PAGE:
In the recent case of Mogane v Bradford Teaching Hospitals NHS Foundation Trust and anor, the Employment Appeal Tribunal (EAT) found that a redundancy consultation is not meaningful if it takes place only after the decision has been made to apply a single selection criterion that inevitably leads to a pool of one, and therefore identifies the employee to be made redundant. Consultation only began once it was no longer possible for the employee to influence the outcome of the process, and therefore her dismissal was unfair.
The claimant was one of two band six level nurses employed by the trust. Both nurses were employed on fixed term contracts. The trust was in financial difficulty and a reduction in staff was required to reduce costs. As such, a potential redundancy situation arose.
The second nurse had been appointed on a two-year contract which, shortly before the commencement of the redundancy process, had been confirmed following the successful completion of a probationary period. The claimant had been employed since 2016 on a series of one-year contracts. The most recent of these contracts was due to expire prior to the expiry of the second nurse’s fixed term.
In March 2019, the claimant was invited to a meeting and informed about the financial difficulties of the trust. Soon afterwards, the trust decided that the sole criterion for selecting who would be made redundant was the length of time which was left on each of the nurse’s fixed-term contracts. This meant the claimant was selected as the one to be made redundant.
Importantly, the claimant was not consulted regarding the decision to use this criterion, which essentially meant that she would inevitably be selected for redundancy. Alternative roles were considered, but none were suitable, and so the claimant was made redundant.
The claimant brought a claim for unfair dismissal, which was dismissed by the Employment Tribunal. The claimant appealed to the EAT.
The EAT noted that it is well established that consultation is a fundamental aspect of a fair redundancy procedure. This principle applies to individual redundancies as well as collective redundancy situations. Furthermore, in order for consultation to be genuine and meaningful, it must take place at a formative stage when an employee can still potentially influence the outcome.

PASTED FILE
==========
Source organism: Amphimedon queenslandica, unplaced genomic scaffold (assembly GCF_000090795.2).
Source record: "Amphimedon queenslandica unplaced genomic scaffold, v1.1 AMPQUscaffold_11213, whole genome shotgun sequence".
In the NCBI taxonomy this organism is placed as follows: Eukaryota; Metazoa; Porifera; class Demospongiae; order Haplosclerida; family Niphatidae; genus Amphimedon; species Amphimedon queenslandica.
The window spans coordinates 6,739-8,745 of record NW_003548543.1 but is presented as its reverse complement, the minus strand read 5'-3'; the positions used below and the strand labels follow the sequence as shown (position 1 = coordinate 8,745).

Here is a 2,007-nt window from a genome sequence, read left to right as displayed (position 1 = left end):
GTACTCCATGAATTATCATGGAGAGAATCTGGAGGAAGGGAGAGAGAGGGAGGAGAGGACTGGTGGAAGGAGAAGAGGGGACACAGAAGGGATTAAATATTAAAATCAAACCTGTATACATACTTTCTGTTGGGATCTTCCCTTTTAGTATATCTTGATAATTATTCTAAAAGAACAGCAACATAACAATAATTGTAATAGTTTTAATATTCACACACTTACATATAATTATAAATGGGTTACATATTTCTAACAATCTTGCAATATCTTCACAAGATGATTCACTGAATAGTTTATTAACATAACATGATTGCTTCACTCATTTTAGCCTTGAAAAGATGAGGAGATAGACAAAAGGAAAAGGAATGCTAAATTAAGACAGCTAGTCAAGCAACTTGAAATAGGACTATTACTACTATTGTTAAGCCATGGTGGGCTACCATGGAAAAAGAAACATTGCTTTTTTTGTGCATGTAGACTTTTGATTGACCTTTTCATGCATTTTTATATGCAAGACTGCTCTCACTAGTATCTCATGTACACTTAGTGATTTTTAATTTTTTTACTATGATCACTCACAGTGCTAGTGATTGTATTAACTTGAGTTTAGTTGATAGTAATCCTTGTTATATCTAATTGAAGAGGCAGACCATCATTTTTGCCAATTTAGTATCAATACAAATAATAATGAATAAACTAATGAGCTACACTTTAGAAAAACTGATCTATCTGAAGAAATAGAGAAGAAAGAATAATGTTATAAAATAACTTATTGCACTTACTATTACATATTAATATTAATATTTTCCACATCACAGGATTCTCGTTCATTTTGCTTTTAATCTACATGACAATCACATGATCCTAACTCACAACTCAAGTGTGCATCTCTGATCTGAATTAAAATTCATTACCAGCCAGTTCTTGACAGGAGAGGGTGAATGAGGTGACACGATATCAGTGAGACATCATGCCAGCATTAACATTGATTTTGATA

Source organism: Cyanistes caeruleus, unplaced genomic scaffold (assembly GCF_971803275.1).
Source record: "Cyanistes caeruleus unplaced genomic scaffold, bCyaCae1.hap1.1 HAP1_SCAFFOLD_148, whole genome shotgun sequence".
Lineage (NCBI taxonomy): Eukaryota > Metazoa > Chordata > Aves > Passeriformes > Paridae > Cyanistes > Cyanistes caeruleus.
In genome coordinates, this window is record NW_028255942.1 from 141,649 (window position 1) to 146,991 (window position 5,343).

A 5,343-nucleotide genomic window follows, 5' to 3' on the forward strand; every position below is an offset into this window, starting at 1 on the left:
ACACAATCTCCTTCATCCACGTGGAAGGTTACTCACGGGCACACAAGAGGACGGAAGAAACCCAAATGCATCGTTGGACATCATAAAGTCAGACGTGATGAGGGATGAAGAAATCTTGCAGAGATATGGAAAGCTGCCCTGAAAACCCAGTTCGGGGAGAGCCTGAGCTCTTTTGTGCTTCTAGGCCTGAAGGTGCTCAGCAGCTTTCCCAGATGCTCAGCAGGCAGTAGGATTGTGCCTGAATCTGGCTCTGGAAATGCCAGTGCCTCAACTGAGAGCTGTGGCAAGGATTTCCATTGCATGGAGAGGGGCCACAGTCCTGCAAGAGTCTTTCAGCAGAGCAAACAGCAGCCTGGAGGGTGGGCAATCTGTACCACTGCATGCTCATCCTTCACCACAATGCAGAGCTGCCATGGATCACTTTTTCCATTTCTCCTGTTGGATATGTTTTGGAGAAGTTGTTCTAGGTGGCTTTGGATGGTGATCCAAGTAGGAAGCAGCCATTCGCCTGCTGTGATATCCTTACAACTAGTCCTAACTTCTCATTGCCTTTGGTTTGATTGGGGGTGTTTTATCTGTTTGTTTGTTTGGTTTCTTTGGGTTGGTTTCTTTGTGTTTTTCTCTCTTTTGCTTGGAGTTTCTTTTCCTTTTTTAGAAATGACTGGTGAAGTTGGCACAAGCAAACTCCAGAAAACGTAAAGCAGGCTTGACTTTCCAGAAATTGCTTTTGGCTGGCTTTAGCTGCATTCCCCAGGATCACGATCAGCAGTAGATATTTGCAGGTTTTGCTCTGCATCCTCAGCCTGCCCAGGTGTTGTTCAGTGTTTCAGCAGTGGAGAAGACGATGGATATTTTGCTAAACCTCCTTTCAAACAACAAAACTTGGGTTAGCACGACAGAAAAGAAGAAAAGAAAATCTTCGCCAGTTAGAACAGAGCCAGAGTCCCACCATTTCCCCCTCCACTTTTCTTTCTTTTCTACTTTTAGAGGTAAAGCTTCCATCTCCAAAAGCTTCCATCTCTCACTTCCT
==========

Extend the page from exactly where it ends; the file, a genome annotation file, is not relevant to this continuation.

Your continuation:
In the claimant’s case, this did not happen as the decision to apply the sole criterion of the length of time left on a fixed term contract was taken before her consultation meeting. This meant that she could not realistically affect the outcome of the process. This failure meant that the trust’s decision to dismiss her was not within the band of reasonable responses and was therefore unfair.
The EAT also held that the implied term of trust and confidence requires that employers do not act arbitrarily towards employees in the methods of selection for redundancy.
The EAT therefore upheld the claimant’s appeal.
This case demonstrates the dangers of selecting one single criterion in redundancy situations, and of not carrying out a reasonable consultation process. Ideally, employers should try and use a number of different objective selection criteria when considering redundancy. This helps to demonstrate that a fair process has been followed and may avoid criticism by a tribunal further down the line if litigation occurs.
The decision does not mean that a single criterion cannot ever be used. However, where one criterion is used and this leads to a selection pool of one, thereby effectively identifying the employee to be dismissed, the affected individual must be consulted with before the decision is taken to use the criterion. Failure to do so will mean that any consultation is not meaningful and will expose the employer to the risk of an unfair dismissal claim.